The patient presented a favorable clinical response as well as an improvement in the laboratory parameters with oral meprednisone, 80 mg/day. The condition did not recur during or after corticosteroid tapering.

Case 5: A 64-year-old white female was admitted with palpable purpuric lesions on the lower limbs which appeared 24 hr prior to consultation. The lesions then extended to the upper limbs and trunk, in addition to palmar and plantar edema and arthralgias.

The patient had suffered an upper respiratory tract infection with spontaneous resolution one week prior to admission. The indices of renal, liver, and coagulation function were normal. Immunologic tests showed the following: ANA (HEp-2) + 1/40 homogenous pattern, anti-dsDNA (-), ANCA (-) and normal serum complement levels. A urinary sediment analysis showed the following: protein (4+), leukocytes 10, 40 dysmorphic red blood cells/high power field, fatty oval bodies, granular, and white blood cell casts. A biopsy of the skin of the right thigh showed leukocytoclastic vasculitis and immunofluoresence IgA was positive. A renal biopsy showed mesangial nephropathy with IgA deposition. The patient developed arterial hypertension that was difficult to control, oliguria, and a deterioration of renal function. Therefore, the patient started treatment with IV methylprednisone, 3 g (1 g/day for 3 days), and then meprednisone, 1 mg/kg/day and IV cyclophosphamide, 1 g/m² (6 pulses monthly). Clinical response, kidney function, and urinary sediment analysis were favorable.



HSP is a systemic small vessel vasculitis characterized by the deposition of IgA complexes in tissues. It generally has a self-limited course, and its main clinical manifestations can be seen in skin, joints, the gastrointestinal tract, and the kidneys. Less frequently, other organs and/or systems, such as the lungs, the central nervous system (CNS) and the genito-urinary tract, can be affected.3

Though the etiology of the disease is unknown, multiple infectious agents have been suggested to be responsible.4 In adults (as opposed to children), renal involvement and the possibility of progression to kidney failure are greater. The prevalence is greater in males.5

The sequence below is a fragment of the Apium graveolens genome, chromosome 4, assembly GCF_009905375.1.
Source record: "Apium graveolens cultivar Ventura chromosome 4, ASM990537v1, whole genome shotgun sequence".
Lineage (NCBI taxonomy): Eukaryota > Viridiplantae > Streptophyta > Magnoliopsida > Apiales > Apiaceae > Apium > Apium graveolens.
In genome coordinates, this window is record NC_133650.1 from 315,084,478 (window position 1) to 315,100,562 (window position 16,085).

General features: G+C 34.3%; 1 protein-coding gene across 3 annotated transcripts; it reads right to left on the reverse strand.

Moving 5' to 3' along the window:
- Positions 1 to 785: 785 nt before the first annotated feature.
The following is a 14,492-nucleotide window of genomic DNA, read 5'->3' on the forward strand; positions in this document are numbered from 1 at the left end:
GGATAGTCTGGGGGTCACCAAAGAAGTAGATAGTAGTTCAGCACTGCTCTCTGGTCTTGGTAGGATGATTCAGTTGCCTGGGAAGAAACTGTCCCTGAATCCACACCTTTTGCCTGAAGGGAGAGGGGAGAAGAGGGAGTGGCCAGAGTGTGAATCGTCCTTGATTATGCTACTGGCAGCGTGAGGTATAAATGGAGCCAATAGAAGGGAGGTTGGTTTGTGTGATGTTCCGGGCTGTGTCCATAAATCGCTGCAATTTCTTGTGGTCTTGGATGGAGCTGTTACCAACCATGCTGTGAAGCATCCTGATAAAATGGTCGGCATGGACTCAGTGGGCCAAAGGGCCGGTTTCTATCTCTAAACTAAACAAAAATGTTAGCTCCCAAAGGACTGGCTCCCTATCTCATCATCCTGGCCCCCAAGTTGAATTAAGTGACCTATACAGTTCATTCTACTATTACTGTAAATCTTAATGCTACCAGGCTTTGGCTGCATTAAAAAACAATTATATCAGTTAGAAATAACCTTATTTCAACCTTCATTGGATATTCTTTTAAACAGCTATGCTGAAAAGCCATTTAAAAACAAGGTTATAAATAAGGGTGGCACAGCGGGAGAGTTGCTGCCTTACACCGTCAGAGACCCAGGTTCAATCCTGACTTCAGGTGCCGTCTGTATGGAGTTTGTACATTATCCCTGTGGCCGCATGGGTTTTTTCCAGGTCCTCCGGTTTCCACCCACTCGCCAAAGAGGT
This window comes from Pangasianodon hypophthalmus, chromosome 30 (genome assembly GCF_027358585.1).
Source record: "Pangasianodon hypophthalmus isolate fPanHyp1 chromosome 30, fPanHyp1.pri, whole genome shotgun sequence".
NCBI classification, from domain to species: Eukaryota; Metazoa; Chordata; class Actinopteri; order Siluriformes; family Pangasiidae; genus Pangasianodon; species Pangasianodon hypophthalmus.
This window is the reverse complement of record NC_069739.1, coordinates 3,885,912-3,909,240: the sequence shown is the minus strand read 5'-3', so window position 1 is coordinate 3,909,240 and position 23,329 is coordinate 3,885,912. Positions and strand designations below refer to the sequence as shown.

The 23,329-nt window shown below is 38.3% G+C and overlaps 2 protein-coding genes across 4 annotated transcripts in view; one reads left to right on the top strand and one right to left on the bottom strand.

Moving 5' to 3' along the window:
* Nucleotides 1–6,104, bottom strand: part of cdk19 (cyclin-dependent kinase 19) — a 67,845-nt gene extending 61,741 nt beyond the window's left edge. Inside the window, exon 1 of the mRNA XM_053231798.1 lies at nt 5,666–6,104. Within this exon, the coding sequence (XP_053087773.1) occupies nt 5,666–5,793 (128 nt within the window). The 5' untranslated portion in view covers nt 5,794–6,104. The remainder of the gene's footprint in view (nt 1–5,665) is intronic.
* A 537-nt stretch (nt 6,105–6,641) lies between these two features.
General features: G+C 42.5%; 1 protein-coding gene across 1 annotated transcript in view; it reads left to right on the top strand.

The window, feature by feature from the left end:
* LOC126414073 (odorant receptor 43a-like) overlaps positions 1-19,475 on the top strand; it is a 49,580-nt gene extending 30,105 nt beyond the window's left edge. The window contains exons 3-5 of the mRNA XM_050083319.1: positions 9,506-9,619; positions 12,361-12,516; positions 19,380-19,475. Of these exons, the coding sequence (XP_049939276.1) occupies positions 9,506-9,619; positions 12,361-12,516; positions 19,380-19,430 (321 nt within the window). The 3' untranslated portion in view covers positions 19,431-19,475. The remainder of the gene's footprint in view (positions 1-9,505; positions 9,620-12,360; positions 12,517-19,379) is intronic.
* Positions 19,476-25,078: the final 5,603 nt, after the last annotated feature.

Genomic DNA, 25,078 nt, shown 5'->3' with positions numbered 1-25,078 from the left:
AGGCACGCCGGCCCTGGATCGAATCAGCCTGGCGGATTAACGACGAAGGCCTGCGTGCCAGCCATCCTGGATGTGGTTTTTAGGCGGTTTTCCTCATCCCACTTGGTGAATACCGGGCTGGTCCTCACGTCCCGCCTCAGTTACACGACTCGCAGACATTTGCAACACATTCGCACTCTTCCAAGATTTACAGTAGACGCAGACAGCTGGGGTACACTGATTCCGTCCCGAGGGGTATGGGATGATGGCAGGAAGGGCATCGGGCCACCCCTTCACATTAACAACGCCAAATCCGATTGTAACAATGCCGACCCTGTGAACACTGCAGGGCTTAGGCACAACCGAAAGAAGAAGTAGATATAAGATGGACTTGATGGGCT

Only two of our patients presented joint involvement, which corresponds to data published from other series.6 In addition, four of them had nephropathy (Table 1). Our patients with renal involvement presented with dysmorphic hematuria and non-nephrotic range proteinuria in three cases. Serum creatinine levels were high in two of the patients. Kidney involvement usually determines the prognosis;7 although the most frequent histological finding is mesangial proliferation,8 lesions range from minimal change to severe crescenteric glomerulonephritis.9 A significant number of patients (up to 36%) in some series may suffer permanent renal damage.10



The following predictors of a poor renal course in adults have been proposed: high creatinine levels at onset, proteinuria greater than 1 g/day, arterial hypertension, increase of proteinuria during follow-up, extracapillary proliferation in the renal biopsy, interstitial fibrosis and tubular atrophy.10

Although there are no randomized studies that prove the efficacy of one therapy over another (especially for kidney involvement), corticosteroids have been used at high doses, either orally or in pulses of methylprednisone, and in association (or not) with immunosuppressive agents, such as cyclophosphamide or azathioprine.11

Because of their poor prognosis, according to studies mentioned previously, three patients were treated with pulses of corticosteroids and monthly IV cyclophosphamide with a favorable clinical response as well as improvements in laboratory parameters, with no renal sequelae.

Although HSP is infrequent in adults, renal involvement deserves special attention because it darkens the prognosis. Thus, these patients should be detected and treated as early as possible.



1. Watts RA, Scott D. Epidemiology of the Vasculitides. Semin Resp Crit Care. 2004;25:455-464.        [ Links ]

2. Mills JA, Michel BA, Bloch DA, Calabrese LH, Hunder GG, Arend WP et al. The American College of Rheumatology 1990 criteria for the classification of Henoch Schönlein purpura. Arthritis Rheum. 1990;33:1114-21.        [ Links ]

3. Gedalia A. Henoch-Schönlein purpura. Curr Rheumatol Rep. 2004;6:195-202.        [ Links ]

4. Ballinger S. Henoch-Schönlein purpura. Curr Opin Rheumatol. 2003;15:591-4.        [ Links ]

5. Garcia-Porrua C, Calvino MC, Llorca J, Couselo JM, Gonzalez-Gay MA. Henoch-Schönlein purpura in children and adults: clinical differences in a defined population. Semin Arthritis Rheum. 2002;32:149-56.        [ Links ]

6. Ameal Guirado A, Montes Santiago J. Schönlein Henoch purpura in adults. An Med Int. 2004;21:79-80.         [ Links ]

7. Shrestha S, Sumingan N, Tan J, Alhous H, McWilliam L, Ballardie F. Henoch Schönlein purpura with nephritis in adults: adverse prognostic indicators in a UK population. QJM. 2006;99:253-65.        [ Links ]

8. Blanco R, Rodríguez Valverde V, Mata Arnaiz C, Martínez Taboada VM. Síndrome de Schöenlein Henoch. Rev Esp Reumatol. 2000;27:54-65.        [ Links ]

9. Rieu P, Noel LH. Henoch-Schönlein neprhitis in children and adults. Morphological features and clinicopathological correlations. Ann Med Interne. 1999;150:151-9.        [ Links ]

10. Garcia-Porrua C, Gonzalez-Louzao C, Llorca J, Gonzalez-Gay MA. Predictive factors for renal sequelae in adults with Henoch-Schönlein purpura. J Rheumatol. 2001;28:1019-24.        [ Links ]

11. Kellerman PS. Henoch-Schönlein purpura in adults. Am J Kidney Dis. 2006;48:1009-16.        [ Links ]

Creative Commons License All the contents of this journal, except where otherwise noted, is licensed under a Creative Commons Attribution License